“During times of drought and market uncertainty, it is critical that Montana family farmers and ranchers have the resources they need to protect their bottom line,” Tester said. “This important bill invests in agriculture research, protects FSA jobs, improves water infrastructure and ensures rural America has an advocate at USDA. Republicans and Democrats support this bill because folks worked together to address the needs of rural families and rural communities.”
Funding for rural water and wastewater infrastructure development was also included in the 2018 Energy and Water Appropriations Bill, along with $10 million for the Blackfeet Water Compact ratified by Congress last fall.
“Montana’s rural water projects are vital to families, businesses and family farms and ranches across the state, and they create good-paying jobs,” Tester said. “The water infrastructure investments secured today will help close that funding gap and provide folks with additional certainty. Reliable access to clean water is essential for every Montanan.”
The bill also:
• Rejects proposed cuts to crop insurance and other farm bill programs
• Prohibits closing county Farm Service Agency offices and provides $1.2 billion for the FSA, a significant increase over what Trump had proposed.
• Includes language prohibiting any federal funds from being used to obstruct industrial hemp pilot projects, authorized under the 2014 Farm Bill, so long as they are being cultivated in accordance with the respective state’s laws
• Provides $375 million for the Agriculture and Food Research initiative, $244 million for the Hatch Act formula that funds research at state agriculture experiment stations and $300 million for Sith-Lever programs that support overall extension service activities
• Urges the Food and Drug Administration to collaborate with federal agencies on the opioid epidemic and prepare guidelines to ensure that only the lowest effective dose is prescribed
• Includes funding to continue Hoeven’s Agriculture Risk Coverage pilot program that allows an alternate calculation method for crop payments if National Agricultural Statistics Service data is insufficient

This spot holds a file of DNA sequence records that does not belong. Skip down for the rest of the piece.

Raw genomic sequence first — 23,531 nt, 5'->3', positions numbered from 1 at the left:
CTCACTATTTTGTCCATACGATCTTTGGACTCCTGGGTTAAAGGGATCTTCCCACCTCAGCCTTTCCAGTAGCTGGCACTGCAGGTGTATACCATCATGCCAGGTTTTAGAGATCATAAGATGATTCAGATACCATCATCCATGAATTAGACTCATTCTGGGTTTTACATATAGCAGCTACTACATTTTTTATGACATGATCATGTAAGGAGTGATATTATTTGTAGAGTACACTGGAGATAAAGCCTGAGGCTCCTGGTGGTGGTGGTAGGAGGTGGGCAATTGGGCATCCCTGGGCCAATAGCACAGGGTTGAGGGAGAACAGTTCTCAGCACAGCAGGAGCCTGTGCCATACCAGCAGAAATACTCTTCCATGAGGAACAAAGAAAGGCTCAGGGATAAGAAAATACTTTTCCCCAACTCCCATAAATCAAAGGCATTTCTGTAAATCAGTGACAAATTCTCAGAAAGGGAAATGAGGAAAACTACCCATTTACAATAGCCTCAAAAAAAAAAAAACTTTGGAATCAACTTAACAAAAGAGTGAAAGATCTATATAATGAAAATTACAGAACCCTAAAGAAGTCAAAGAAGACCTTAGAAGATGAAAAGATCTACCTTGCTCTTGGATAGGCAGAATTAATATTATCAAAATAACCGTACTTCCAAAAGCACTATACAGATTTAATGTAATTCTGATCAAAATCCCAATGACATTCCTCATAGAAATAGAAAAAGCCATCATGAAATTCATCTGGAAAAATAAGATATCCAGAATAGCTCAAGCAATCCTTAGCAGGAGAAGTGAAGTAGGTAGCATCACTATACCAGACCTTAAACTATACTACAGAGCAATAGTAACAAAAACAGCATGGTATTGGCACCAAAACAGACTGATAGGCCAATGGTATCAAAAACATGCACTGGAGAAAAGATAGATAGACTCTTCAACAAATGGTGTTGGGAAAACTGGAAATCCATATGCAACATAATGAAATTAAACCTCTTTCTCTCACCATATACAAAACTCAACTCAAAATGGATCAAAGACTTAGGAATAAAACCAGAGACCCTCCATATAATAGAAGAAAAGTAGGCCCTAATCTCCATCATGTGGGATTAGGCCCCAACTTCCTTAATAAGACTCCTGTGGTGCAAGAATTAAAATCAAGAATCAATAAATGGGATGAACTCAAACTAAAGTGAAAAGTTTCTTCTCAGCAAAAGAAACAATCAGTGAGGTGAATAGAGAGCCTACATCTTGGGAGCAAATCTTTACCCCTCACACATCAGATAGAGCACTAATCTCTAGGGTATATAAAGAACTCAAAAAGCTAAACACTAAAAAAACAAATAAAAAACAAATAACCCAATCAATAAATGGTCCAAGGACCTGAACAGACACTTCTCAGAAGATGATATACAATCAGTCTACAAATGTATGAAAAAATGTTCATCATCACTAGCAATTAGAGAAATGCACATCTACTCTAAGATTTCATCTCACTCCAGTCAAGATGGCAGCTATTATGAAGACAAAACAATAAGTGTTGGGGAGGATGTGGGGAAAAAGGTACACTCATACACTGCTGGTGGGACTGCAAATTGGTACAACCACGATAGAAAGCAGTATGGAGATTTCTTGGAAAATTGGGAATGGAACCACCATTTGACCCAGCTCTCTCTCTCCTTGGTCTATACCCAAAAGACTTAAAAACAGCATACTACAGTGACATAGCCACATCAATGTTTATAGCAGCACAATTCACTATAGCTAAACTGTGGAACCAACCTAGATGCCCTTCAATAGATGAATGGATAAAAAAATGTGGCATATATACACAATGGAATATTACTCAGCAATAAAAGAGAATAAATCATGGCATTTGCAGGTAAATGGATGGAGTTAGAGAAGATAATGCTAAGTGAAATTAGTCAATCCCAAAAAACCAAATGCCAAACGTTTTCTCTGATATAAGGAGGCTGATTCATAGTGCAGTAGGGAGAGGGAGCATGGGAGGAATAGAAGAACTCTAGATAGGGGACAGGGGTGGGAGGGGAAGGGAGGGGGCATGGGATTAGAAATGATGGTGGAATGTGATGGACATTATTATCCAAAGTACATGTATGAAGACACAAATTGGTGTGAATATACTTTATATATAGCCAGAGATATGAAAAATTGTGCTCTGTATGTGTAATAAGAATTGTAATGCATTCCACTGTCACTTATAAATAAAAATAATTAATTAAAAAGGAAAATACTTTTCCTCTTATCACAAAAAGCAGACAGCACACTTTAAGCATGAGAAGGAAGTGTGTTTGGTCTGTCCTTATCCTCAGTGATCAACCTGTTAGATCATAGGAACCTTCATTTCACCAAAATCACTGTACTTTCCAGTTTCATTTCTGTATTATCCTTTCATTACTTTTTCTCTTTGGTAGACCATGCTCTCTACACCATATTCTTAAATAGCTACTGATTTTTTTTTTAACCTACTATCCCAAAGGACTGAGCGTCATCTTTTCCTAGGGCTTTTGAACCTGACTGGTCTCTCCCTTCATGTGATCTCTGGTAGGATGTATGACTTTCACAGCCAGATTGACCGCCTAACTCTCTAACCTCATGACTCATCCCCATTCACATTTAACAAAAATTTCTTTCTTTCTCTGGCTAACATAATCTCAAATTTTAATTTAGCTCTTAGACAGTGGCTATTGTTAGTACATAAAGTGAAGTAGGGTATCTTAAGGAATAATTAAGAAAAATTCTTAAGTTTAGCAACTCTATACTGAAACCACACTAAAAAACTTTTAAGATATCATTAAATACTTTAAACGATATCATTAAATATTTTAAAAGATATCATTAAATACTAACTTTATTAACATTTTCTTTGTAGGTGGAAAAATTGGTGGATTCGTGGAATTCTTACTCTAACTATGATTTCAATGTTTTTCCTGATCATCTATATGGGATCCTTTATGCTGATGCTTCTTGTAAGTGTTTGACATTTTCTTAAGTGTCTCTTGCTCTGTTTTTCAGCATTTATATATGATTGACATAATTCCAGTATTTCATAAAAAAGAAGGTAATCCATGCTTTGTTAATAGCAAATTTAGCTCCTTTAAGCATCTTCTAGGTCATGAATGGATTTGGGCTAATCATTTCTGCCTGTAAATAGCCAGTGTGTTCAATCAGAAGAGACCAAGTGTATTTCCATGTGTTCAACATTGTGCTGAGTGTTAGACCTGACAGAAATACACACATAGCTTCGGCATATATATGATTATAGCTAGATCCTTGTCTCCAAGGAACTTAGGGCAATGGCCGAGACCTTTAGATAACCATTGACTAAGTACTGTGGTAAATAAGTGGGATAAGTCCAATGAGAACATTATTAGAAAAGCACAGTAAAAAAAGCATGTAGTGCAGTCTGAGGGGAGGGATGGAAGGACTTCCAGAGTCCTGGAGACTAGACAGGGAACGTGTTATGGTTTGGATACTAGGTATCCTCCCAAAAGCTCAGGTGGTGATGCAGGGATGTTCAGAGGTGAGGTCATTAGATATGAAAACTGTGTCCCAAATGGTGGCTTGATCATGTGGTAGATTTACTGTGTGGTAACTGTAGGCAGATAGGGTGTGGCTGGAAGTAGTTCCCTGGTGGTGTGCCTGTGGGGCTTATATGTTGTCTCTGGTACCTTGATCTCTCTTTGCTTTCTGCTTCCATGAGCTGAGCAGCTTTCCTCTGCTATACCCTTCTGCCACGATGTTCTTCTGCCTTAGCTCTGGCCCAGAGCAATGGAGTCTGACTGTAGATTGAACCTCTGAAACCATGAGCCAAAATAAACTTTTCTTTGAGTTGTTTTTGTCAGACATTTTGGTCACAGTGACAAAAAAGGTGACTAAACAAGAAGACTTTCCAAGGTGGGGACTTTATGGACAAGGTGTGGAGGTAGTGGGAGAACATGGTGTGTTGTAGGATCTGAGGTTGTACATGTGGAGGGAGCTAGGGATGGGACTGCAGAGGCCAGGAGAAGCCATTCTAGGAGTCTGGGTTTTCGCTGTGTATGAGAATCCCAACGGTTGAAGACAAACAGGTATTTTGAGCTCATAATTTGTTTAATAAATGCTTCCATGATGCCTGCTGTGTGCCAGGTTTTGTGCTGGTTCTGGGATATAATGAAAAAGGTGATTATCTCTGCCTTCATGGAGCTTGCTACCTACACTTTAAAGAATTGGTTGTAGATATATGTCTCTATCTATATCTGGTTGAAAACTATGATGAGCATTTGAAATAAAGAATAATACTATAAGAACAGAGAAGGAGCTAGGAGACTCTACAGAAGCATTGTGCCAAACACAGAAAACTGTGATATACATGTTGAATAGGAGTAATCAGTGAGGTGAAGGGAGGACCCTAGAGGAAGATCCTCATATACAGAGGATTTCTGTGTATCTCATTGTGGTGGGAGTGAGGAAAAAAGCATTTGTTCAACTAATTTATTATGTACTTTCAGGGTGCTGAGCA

• Maintains funding for the Water Bank initiative, which compensates farmers and landowners for flooded land through 10-year voluntary conservation agreements.
• Directs the Animal Plant Health Inspection Service to work with local, state and federal agencies on managing brucellosis and other zoonotic disease outbreaks in animals and humans and directs funding to advance research into vaccines and other tools to counter the disease
• Maintains fiscal year 2017 funding levels for USDA Rural Development programs including $12.5 billion for loans, $394 million for grants and $18 million for the Circuit Rider program in Rural Water and Waste Programs; $6.94 billion rural electric and telephone infrastructure loans and $30 million in broadband grants.
• Urges the U.S. Trade Representative and Department of Commerce to prioritize unfair wheat grading practices in trade negotiations with Canada
• Provides funding for the U.S. Wheat Barley Scab Initiative to help fight the disease that causes vomitoxin contamination in small grains
• Appropriates $2.75 million for the Appropriate Technology Transfer for Rural Areas program, which helps find work opportunities for veterans through the Armed to Farm program
• Includes research grants and extension services for Montana’s seven tribal colleges
• Directs USDA to disclose costs associated with analyses required by the National Environmental Policy Act.